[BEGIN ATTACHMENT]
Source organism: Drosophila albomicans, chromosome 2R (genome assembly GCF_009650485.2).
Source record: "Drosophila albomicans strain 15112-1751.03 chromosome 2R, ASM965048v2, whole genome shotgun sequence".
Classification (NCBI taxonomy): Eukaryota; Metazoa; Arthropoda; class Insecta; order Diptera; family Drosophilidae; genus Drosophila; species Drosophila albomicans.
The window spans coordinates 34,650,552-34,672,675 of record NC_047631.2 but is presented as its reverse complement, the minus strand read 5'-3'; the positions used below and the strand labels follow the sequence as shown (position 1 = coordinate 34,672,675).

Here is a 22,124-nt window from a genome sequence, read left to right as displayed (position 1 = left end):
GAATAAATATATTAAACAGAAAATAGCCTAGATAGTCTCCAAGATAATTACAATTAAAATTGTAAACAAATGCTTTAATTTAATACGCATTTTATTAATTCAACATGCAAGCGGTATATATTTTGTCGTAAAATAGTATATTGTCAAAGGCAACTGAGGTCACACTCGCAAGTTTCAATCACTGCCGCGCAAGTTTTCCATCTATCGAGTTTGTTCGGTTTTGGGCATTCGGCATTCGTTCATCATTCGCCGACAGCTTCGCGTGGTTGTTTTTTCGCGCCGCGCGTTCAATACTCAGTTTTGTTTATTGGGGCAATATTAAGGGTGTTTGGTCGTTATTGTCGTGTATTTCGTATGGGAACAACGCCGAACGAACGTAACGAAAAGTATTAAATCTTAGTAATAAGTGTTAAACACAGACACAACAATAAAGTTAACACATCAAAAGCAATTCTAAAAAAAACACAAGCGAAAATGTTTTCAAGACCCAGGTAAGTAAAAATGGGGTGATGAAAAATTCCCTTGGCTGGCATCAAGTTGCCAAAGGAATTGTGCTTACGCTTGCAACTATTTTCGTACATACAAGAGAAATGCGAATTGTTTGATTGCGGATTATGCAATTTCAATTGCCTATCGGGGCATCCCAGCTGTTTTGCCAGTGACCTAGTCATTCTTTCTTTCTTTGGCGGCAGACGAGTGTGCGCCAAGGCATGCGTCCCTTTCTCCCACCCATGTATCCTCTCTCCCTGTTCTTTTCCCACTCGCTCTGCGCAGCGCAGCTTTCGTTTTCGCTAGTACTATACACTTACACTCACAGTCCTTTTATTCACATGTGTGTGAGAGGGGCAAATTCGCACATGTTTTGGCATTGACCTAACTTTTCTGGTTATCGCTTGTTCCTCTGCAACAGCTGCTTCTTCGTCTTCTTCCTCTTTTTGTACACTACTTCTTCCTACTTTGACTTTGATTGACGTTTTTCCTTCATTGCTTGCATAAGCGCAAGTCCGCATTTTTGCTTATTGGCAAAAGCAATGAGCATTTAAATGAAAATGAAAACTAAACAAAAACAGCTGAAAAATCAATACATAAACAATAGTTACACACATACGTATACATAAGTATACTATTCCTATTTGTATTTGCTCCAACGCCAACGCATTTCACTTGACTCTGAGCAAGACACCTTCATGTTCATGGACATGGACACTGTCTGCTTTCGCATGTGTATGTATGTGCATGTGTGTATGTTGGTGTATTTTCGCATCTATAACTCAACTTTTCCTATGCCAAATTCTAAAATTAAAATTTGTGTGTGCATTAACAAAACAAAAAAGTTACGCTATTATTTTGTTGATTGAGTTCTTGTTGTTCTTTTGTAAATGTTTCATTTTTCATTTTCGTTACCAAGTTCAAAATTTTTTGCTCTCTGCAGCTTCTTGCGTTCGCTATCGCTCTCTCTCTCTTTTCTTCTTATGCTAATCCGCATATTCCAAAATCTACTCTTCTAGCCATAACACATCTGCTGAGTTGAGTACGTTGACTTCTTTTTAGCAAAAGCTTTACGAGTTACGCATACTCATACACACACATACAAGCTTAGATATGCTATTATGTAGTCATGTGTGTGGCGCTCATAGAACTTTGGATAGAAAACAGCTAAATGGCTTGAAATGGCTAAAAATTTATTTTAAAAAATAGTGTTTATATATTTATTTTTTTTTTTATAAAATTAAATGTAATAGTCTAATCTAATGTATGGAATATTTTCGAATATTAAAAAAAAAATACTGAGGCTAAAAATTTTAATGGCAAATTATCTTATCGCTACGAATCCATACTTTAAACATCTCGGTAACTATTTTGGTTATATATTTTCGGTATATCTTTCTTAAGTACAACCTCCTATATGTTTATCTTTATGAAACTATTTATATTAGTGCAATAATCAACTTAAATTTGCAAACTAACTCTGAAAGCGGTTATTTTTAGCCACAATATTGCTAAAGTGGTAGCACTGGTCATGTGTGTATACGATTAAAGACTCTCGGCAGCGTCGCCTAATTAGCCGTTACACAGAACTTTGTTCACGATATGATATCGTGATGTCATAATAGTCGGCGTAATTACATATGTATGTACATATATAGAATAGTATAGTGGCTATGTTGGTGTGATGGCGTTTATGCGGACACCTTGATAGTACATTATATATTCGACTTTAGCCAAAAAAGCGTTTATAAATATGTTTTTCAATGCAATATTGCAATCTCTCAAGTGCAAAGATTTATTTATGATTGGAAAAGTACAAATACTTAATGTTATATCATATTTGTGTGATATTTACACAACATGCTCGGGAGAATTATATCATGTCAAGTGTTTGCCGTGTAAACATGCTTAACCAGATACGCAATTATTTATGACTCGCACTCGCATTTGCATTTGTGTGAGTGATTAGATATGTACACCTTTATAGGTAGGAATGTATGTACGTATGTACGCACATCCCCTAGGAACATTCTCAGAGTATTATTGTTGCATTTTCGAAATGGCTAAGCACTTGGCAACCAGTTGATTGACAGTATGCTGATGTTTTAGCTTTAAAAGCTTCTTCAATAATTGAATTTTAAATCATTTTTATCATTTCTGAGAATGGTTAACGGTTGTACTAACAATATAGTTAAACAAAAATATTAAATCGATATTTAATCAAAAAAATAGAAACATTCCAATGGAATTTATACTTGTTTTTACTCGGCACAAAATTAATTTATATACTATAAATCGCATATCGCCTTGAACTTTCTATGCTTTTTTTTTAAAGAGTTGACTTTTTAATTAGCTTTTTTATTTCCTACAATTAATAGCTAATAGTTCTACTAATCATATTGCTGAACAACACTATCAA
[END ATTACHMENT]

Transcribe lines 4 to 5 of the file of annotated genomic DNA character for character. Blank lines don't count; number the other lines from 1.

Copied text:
The window spans coordinates 34,650,552-34,672,675 of record NC_047631.2 but is presented as its reverse complement, the minus strand read 5'-3'; the positions used below and the strand labels follow the sequence as shown (position 1 = coordinate 34,672,675).

Here is a 22,124-nt window from a genome sequence, read left to right as displayed (position 1 = left end):